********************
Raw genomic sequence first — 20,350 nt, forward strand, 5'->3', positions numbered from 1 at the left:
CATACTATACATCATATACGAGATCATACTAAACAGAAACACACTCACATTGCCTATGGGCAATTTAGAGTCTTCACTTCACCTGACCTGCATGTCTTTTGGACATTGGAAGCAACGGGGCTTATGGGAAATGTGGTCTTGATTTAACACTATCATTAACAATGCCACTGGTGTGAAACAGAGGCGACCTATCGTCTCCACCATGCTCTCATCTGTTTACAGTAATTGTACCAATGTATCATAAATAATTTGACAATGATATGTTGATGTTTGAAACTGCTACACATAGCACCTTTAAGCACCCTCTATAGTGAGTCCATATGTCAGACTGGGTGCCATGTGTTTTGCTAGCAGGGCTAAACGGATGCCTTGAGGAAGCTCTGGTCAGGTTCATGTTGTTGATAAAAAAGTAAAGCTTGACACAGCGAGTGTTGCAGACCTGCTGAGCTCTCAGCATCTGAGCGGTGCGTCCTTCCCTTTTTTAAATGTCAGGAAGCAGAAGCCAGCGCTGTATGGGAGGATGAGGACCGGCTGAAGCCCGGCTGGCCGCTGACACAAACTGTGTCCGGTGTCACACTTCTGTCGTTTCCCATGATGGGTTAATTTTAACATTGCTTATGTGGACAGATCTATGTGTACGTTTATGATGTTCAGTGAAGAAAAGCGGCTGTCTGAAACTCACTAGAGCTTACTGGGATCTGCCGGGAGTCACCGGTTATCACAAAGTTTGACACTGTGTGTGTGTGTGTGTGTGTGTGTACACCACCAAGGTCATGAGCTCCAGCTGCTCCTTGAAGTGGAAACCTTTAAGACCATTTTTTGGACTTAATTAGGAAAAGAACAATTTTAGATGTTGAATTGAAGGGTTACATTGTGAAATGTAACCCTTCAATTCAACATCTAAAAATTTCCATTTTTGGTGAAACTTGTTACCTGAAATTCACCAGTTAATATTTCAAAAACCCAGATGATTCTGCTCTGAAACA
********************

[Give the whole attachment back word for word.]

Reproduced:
Raw genomic sequence first — 20,350 nt, forward strand, 5'->3', positions numbered from 1 at the left:
CATACTATACATCATATACGAGATCATACTAAACAGAAACACACTCACATTGCCTATGGGCAATTTAGAGTCTTCACTTCACCTGACCTGCATGTCTTTTGGACATTGGAAGCAACGGGGCTTATGGGAAATGTGGTCTTGATTTAACACTATCATTAACAATGCCACTGGTGTGAAACAGAGGCGACCTATCGTCTCCACCATGCTCTCATCTGTTTACAGTAATTGTACCAATGTATCATAAATAATTTGACAATGATATGTTGATGTTTGAAACTGCTACACATAGCACCTTTAAGCACCCTCTATAGTGAGTCCATATGTCAGACTGGGTGCCATGTGTTTTGCTAGCAGGGCTAAACGGATGCCTTGAGGAAGCTCTGGTCAGGTTCATGTTGTTGATAAAAAAGTAAAGCTTGACACAGCGAGTGTTGCAGACCTGCTGAGCTCTCAGCATCTGAGCGGTGCGTCCTTCCCTTTTTTAAATGTCAGGAAGCAGAAGCCAGCGCTGTATGGGAGGATGAGGACCGGCTGAAGCCCGGCTGGCCGCTGACACAAACTGTGTCCGGTGTCACACTTCTGTCGTTTCCCATGATGGGTTAATTTTAACATTGCTTATGTGGACAGATCTATGTGTACGTTTATGATGTTCAGTGAAGAAAAGCGGCTGTCTGAAACTCACTAGAGCTTACTGGGATCTGCCGGGAGTCACCGGTTATCACAAAGTTTGACACTGTGTGTGTGTGTGTGTGTGTGTGTACACCACCAAGGTCATGAGCTCCAGCTGCTCCTTGAAGTGGAAACCTTTAAGACCATTTTTTGGACTTAATTAGGAAAAGAACAATTTTAGATGTTGAATTGAAGGGTTACATTGTGAAATGTAACCCTTCAATTCAACATCTAAAAATTTCCATTTTTGGTGAAACTTGTTACCTGAAATTCACCAGTTAATATTTCAAAAACCCAGATGATTCTGCTCTGAAACA